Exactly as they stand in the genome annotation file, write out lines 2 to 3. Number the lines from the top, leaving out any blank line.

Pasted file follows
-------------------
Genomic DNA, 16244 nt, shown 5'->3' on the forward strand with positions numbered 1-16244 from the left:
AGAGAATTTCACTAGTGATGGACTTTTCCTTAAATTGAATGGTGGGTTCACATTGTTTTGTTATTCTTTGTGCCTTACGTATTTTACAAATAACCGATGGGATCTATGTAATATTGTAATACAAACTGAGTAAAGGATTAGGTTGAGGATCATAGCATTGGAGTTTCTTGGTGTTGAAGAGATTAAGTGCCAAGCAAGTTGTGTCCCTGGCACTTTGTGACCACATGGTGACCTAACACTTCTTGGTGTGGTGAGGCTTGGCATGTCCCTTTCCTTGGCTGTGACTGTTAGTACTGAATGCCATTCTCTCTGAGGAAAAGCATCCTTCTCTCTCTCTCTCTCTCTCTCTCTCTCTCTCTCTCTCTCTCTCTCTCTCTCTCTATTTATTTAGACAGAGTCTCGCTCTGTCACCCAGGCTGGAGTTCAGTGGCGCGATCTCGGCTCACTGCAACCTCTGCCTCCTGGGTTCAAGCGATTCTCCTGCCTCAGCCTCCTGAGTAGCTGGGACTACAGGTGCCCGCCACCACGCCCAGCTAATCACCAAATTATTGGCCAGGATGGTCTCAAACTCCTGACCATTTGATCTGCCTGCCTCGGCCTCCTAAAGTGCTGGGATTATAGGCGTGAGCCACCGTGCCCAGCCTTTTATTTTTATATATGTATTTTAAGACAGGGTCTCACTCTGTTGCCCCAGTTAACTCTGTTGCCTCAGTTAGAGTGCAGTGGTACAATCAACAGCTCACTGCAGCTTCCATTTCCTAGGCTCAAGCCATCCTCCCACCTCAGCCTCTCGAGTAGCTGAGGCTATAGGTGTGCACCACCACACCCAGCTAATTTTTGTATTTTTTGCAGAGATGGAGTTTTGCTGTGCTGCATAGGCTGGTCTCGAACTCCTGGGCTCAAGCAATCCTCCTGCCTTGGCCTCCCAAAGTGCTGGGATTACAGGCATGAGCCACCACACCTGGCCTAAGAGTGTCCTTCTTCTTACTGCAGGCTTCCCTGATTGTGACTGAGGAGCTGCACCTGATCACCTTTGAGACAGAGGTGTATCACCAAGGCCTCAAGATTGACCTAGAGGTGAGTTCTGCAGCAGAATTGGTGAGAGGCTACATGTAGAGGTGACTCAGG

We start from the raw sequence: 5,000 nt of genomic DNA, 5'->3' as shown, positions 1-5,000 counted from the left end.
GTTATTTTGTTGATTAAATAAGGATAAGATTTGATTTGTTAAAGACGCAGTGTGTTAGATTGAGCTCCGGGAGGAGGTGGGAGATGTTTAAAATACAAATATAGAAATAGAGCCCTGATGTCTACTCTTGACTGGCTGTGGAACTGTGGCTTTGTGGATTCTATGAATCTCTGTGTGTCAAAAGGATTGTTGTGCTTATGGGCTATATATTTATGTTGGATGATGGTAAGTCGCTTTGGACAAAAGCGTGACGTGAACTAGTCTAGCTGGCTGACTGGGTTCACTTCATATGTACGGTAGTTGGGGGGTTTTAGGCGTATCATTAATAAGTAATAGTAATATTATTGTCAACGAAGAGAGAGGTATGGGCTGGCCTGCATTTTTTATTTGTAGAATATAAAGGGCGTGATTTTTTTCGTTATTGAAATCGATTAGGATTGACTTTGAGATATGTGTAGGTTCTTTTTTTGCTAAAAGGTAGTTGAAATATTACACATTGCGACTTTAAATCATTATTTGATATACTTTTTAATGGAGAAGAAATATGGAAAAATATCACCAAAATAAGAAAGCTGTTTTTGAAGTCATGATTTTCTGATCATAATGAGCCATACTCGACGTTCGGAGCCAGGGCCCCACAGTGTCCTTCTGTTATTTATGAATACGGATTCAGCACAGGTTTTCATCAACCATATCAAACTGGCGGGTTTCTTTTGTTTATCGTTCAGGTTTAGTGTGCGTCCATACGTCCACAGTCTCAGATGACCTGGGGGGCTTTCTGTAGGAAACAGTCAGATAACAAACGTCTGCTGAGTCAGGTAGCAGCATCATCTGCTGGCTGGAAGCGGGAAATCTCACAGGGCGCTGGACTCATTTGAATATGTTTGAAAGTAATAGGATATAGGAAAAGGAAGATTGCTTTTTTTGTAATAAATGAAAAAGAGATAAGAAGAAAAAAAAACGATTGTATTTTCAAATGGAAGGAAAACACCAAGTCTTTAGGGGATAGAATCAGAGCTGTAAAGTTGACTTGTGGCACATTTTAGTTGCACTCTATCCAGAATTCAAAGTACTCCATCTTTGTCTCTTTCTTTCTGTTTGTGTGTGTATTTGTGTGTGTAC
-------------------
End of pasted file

AGAGAATTTCACTAGTGATGGACTTTTCCTTAAATTGAATGGTGGGTTCACATTGTTTTGTTATTCTTTGTGCCTTACGTATTTTACAAATAACCGATGGGATCTATGTAATATTGTAATACAAACTGAGTAAAGGATTAGGTTGAGGATCATAGCATTGGAGTTTCTTGGTGTTGAAGAGATTAAGTGCCAAGCAAGTTGTGTCCCTGGCACTTTGTGACCACATGGTGACCTAACACTTCTTGGTGTGGTGAGGCTTGGCATGTCCCTTTCCTTGGCTGTGACTGTTAGTACTGAATGCCATTCTCTCTGAGGAAAAGCATCCTTCTCTCTCTCTCTCTCTCTCTCTCTCTCTCTCTCTCTCTCTCTCTCTCTCTCTCTATTTATTTAGACAGAGTCTCGCTCTGTCACCCAGGCTGGAGTTCAGTGGCGCGATCTCGGCTCACTGCAACCTCTGCCTCCTGGGTTCAAGCGATTCTCCTGCCTCAGCCTCCTGAGTAGCTGGGACTACAGGTGCCCGCCACCACGCCCAGCTAATCACCAAATTATTGGCCAGGATGGTCTCAAACTCCTGACCATTTGATCTGCCTGCCTCGGCCTCCTAAAGTGCTGGGATTATAGGCGTGAGCCACCGTGCCCAGCCTTTTATTTTTATATATGTATTTTAAGACAGGGTCTCACTCTGTTGCCCCAGTTAACTCTGTTGCCTCAGTTAGAGTGCAGTGGTACAATCAACAGCTCACTGCAGCTTCCATTTCCTAGGCTCAAGCCATCCTCCCACCTCAGCCTCTCGAGTAGCTGAGGCTATAGGTGTGCACCACCACACCCAGCTAATTTTTGTATTTTTTGCAGAGATGGAGTTTTGCTGTGCTGCATAGGCTGGTCTCGAACTCCTGGGCTCAAGCAATCCTCCTGCCTTGGCCTCCCAAAGTGCTGGGATTACAGGCATGAGCCACCACACCTGGCCTAAGAGTGTCCTTCTTCTTACTGCAGGCTTCCCTGATTGTGACTGAGGAGCTGCACCTGATCACCTTTGAGACAGAGGTGTATCACCAAGGCCTCAAGATTGACCTAGAGGTGAGTTCTGCAGCAGAATTGGTGAGAGGCTACATGTAGAGGTGACTCAGG

We start from the raw sequence: 5,000 nt of genomic DNA, 5'->3' as shown, positions 1-5,000 counted from the left end.